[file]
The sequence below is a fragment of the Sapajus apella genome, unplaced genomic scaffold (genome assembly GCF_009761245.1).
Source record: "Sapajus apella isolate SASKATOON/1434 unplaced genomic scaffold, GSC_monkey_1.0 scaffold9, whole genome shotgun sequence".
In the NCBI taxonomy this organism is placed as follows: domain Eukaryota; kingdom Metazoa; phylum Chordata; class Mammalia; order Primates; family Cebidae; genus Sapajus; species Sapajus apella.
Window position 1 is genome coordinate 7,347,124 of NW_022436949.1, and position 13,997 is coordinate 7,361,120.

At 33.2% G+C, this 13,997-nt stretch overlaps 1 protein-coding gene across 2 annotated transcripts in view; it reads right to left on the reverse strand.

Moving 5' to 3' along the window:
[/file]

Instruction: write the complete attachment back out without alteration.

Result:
The sequence below is a fragment of the Sapajus apella genome, unplaced genomic scaffold (genome assembly GCF_009761245.1).
Source record: "Sapajus apella isolate SASKATOON/1434 unplaced genomic scaffold, GSC_monkey_1.0 scaffold9, whole genome shotgun sequence".
In the NCBI taxonomy this organism is placed as follows: domain Eukaryota; kingdom Metazoa; phylum Chordata; class Mammalia; order Primates; family Cebidae; genus Sapajus; species Sapajus apella.
Window position 1 is genome coordinate 7,347,124 of NW_022436949.1, and position 13,997 is coordinate 7,361,120.

At 33.2% G+C, this 13,997-nt stretch overlaps 1 protein-coding gene across 2 annotated transcripts in view; it reads right to left on the reverse strand.

Moving 5' to 3' along the window: